Orr-Weaver remembers a crowded laboratory, with graduate students and postdocs sharing lab benches and squeezed into just two bays. Szostak would often head to the same lab benches to do his experiments. The lab “smelled great, like a bakery” from the yeast they all worked on, and there was tremendous intellectual ferment as well. “He had all these great ideas. There was this kind of buzz about the place,” Orr-Weaver recalls.

Szostak's telomere transplant experiment contributed to that buzz. As he stood waiting in the hallway outside the darkroom that day, the x-ray film emerged, dropping from the developer into his hands. “All the DNA was in a single band, which meant that it had to be replicating as a linear piece of DNA,” Szostak recalls. He showed the film to everyone in the lab, including Orr-Weaver. In those days, Szostak was very slender, with a long ponytail and a scraggly beard, and quiet, Orr-Weaver recalls. “I can't imagine him ever raising his voice. But when something worked, his face beamed with excitement.”

Once Szostak knew that Tetrahymena telomeres functioned in yeast, there were loads of experiments to do. He excised one of the two Tetrahymena tips from the linear DNA, for example, and then fished for pieces of yeast DNA that stabilized it—and isolated yeast telomeres. Janis Shampay, a graduate student in Blackburn's lab compared the sequences of Tetrahymena and yeast telomeres that had been maintained in yeast and learned that yeast cells were adding a characteristic DNA sequence of their own to the transplanted Tetrahymena telomeres. This finding suggested an enzyme existed in the cell that built up telomeres—an enzyme that Carol Greider, as a graduate student in Blackburn's laboratory, would later isolate and name telomerase. Greider is now at the Johns Hopkins University School of Medicine.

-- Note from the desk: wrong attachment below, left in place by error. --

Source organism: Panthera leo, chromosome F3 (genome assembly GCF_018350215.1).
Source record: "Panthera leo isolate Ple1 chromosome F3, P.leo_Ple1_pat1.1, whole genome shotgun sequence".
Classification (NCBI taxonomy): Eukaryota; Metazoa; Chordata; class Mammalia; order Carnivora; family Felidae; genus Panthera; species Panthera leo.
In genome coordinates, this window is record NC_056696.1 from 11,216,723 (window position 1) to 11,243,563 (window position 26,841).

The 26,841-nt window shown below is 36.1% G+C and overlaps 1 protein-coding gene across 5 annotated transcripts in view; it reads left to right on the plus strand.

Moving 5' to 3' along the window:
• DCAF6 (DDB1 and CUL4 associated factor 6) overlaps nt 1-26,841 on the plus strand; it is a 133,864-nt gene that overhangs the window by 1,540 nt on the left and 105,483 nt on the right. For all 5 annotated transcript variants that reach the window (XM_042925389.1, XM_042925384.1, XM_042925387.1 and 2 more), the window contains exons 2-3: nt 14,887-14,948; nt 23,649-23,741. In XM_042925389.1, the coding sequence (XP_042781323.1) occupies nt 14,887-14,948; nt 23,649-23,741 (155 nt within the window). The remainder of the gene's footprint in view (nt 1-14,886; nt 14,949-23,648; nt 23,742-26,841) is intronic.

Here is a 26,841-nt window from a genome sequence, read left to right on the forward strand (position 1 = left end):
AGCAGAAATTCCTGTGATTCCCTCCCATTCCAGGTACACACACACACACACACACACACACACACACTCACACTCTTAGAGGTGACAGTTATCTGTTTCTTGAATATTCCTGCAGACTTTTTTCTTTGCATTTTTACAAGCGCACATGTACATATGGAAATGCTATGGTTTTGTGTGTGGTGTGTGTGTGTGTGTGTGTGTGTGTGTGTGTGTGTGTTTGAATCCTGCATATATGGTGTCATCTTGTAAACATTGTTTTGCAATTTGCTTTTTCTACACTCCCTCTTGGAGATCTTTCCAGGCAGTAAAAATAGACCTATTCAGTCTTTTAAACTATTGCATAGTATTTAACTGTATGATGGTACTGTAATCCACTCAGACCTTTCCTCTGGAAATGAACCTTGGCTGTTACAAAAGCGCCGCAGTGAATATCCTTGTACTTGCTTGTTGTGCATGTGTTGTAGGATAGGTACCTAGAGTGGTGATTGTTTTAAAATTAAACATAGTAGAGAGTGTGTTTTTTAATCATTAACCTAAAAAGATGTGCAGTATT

Page 3 of 4

A graduate student in Szostak's lab, Andrew Murray, now a professor at Harvard University, combined yeast telomeres with several other essential pieces of chromosomes, thereby creating yeast artificial chromosomes, which would be used to map and clone human genes for the human genome project.

Vicki Lundblad, then a postdoc in Szostak's lab and now a professor at the Salk Institute, identified a yeast mutant in which telomeres grew shorter with each generation. After more than 50 generations, the cells sickened, lost chromosomes, and died. “That made us think that perhaps what happened in aging was that the telomeres were getting too short,” Szostak says. This turned out to be true in cultured human cells, though the jury's still out about the role telomere shortening plays in human aging.

Other intriguing results followed. In cells from normal adult tissues, telomerase is repressed. A therapeutic door opened when Bill Hahn's team at the Dana-Farber Cancer Institute showed that expressing telomerase can help make normal adult cells cancerous, and drug companies have pursued telomerase inhibitors for use in cancer chemotherapy. “Jack didn't work on telomeres all that long,” says Hahn. But his ideas about telomeres “were the seminal ideas, at the beginning of the field.”